# Differentiability of f(x+y)=f(x)f(y)

Given: f(x+y)=f(x)f(y). f'(0) exists.

Show that f is differentiable on R.

At first, I tried to somehow apply the Mean Value Theorem where f(b)-f(a)=f'(c)(b-a). I ended up lost...

Then I tried showing f(0)=1, because f(x-0)=f(x)f(0) and f(x) isn't equal to 0.
However, with that conclusion, f'(0)=0. This is a problem, because the function is most likely f(x)=e^cx, and f'(x)=ce^cx, and f'(0)=c, which may not be 0....

Am I making this problem harder than it is? Any help would be greatly appreciated!

http://eqworld.ipmnet.ru/en/solutions/fe/fe4101.pdf

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Would I apply f(x+h) to both sides? if so, I got:

f(x+h+y)-f(x+y)=f(x+h)f(y)-f(x)f(y)

which simplifies to:

f(h)=f(h)f(y)

Am I on the right track? What do I do with this?

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vela
Staff Emeritus
Homework Helper
Given: f(x+y)=f(x)f(y). f'(0) exists.

Show that f is differentiable on R.

At first, I tried to somehow apply the Mean Value Theorem where f(b)-f(a)=f'(c)(b-a). I ended up lost...

Then I tried showing f(0)=1, because f(x-0)=f(x)f(0) and f(x) isn't equal to 0.
However, with that conclusion, f'(0)=0. This is a problem, because the function is most likely f(x)=e^cx, and f'(x)=ce^cx, and f'(0)=c, which may not be 0....
Note that f(x)=1 and f(x)=0 both satisfy f(x+y)=f(x)f(y) and have a derivative at x=0.

How did you get from f(0)=1 to the conclusion f'(0)=0?

I don't know how I got f'(0)=0. I just jotted it down, but now I realize that's not a valid conclusion.

vela
Staff Emeritus
Homework Helper
Would I apply f(x+h) to both sides? if so, I got:

f(x+h+y)-f(x+y)=f(x+h)f(y)-f(x)f(y)

which simplifies to:

f(h)=f(h)f(y)
I think it would help if you showed details of your work rather than just showing what you end up with because your errors seem to be in your intermediate steps.

Pinu is suggesting you calculate f'(x) using the definition of the derivative:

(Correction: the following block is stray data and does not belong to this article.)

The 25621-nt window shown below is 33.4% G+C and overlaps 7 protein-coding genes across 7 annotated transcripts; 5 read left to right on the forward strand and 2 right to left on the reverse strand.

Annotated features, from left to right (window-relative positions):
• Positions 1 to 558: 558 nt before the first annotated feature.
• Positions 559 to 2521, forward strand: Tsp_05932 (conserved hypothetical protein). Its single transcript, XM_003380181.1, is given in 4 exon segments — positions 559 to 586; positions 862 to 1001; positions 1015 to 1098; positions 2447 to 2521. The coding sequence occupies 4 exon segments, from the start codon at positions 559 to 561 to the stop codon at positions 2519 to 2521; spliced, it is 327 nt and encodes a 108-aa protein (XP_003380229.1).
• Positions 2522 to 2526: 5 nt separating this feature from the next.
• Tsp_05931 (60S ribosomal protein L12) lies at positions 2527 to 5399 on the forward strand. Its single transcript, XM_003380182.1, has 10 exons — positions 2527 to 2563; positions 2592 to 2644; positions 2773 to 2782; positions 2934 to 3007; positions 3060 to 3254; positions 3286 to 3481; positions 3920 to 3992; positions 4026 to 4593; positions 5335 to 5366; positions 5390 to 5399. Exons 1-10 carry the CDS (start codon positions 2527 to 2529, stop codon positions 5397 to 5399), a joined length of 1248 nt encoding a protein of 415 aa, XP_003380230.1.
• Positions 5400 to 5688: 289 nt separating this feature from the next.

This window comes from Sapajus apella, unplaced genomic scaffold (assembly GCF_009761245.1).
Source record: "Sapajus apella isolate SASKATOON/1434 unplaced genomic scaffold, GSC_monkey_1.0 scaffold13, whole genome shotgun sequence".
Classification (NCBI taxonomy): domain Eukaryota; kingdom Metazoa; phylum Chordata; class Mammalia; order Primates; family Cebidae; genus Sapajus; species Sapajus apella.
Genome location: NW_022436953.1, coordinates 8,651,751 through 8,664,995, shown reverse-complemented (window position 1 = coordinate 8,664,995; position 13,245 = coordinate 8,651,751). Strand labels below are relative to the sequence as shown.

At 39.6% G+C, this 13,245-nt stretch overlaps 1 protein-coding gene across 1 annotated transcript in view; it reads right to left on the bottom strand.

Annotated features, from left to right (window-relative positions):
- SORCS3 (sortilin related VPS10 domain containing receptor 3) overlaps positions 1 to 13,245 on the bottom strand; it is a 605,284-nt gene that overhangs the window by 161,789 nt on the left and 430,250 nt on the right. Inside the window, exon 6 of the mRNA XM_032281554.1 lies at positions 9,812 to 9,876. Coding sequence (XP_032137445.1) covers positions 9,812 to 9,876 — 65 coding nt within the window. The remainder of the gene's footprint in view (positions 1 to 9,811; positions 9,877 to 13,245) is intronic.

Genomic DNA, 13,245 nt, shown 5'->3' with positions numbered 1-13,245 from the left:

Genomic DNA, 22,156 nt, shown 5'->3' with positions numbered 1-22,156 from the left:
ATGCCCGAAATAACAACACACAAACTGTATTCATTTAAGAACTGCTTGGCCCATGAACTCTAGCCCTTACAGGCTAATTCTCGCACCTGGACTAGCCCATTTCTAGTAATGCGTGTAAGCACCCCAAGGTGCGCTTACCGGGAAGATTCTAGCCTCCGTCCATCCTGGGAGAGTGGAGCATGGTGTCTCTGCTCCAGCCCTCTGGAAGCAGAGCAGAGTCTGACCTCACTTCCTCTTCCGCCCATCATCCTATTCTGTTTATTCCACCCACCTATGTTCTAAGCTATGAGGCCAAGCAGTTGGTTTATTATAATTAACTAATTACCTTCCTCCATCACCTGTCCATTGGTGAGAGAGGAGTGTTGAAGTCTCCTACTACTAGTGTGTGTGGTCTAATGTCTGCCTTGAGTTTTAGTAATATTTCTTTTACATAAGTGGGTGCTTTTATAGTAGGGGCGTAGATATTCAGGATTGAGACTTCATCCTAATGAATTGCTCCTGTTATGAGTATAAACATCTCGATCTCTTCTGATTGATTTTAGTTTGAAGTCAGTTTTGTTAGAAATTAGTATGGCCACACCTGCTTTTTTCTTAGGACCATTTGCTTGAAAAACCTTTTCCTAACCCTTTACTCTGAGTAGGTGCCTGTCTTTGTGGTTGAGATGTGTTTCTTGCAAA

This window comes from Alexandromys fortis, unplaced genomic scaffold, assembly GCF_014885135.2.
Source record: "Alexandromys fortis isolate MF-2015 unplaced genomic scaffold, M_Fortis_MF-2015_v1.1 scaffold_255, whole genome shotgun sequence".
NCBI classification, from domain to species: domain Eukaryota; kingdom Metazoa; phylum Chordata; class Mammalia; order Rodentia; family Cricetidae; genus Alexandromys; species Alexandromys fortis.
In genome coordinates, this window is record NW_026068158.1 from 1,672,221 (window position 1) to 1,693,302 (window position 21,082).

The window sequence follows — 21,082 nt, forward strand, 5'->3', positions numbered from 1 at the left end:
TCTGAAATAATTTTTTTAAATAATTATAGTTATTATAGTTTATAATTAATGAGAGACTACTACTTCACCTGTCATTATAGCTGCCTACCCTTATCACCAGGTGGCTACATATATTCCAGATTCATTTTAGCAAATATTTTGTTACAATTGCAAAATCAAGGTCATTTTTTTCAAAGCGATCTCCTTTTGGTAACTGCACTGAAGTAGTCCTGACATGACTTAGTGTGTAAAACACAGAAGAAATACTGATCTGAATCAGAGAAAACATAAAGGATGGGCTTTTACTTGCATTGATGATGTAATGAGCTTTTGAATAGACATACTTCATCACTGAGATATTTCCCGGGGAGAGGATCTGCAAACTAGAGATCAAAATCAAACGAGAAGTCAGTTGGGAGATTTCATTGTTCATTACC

$$f'(x) = \lim_{h \to 0} \frac{f(x+h)-f(x)}{h}$$

Use what you know about f(x) to evaluate the right side. You'll end up with a differential equation you can solve to find f(x) explicitly.

f(x)+f(y)=f(x)f(y)

f(x)=f(x)f(y)-f(y)

f'(x)=limh->0 f(x+h)f(y)-f(y)-[f(x)f(y)-f(y)]/h

f'(x)=limh->0 f(h)f(y)/h.

Is that correct?

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vela
Staff Emeritus
Homework Helper
No. For one thing, x appears on the left but not on the right.

Dang it. I keep working and re-working this problem, and x keeps getting eliminated.
I've also tried substituting f(y)=f(x+y)/f(x), but this doesn't help one bit. I'll have to think about this.

Thank you for your help! I will keep working on it.

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Office_Shredder
Staff Emeritus
Gold Member
Why are there y's?

You should only have x's and h's in your equation for the derivative

$$f'(x) \equiv \lim_{h \rightarrow 0}{\frac{f(x + h) - f(x)}{h}}$$
$$= \lim_{h \rightarrow 0}{\frac{f(x) \, f(h) - f(x)}{h}}$$
$$= f(x) \, \lim_{h \rightarrow 0}{\frac{f(h) - 1}{h}}$$

Next, notice that for arbitrary $x$, taking $y = 0$, we have:
$$f(x + 0) = f(x) = f(x) \, f(0), \; \forall x \in \mathbb{R} \Rightarrow f(0) = 1$$

Therefore, the limit is of the indeterminate form 0/0. Use L'Hospital's rule and another condition you are given in the problem to evaluate it.

Oh, my, goodness.

I've been trying to ride a bike with no steering. Thank you so much for your help.

What a dunce I've been!

Therefore, the limit is of the indeterminate form 0/0. Use L'Hospital's rule and another condition you are given in the problem to evaluate it.

I don't think this is valid. While we do have the continuity of f at 0, L'hopital's rule would basically require the existence of the limit of f'(x) as x approaches 0 as an additional hypothesis, and this does not follow from the existence of f'(0). It's easier to just write out the definition of f'(0), which is a limit we know that exists.

I don't think this is valid. While we do have the continuity of f at 0, L'hopital's rule would basically require the existence of the limit of f'(x) as x approaches 0 as an additional hypothesis, and this does not follow from the existence of f'(0). It's easier to just write out the definition of f'(0), which is a limit we know that exists.

True. But I didn't even have to invoke that. The limit, as written, is:

$$\lim_{h \rightarrow 0}{\frac{f(h) - f(0)}{h}}$$

where, by definition is $f'(0)$.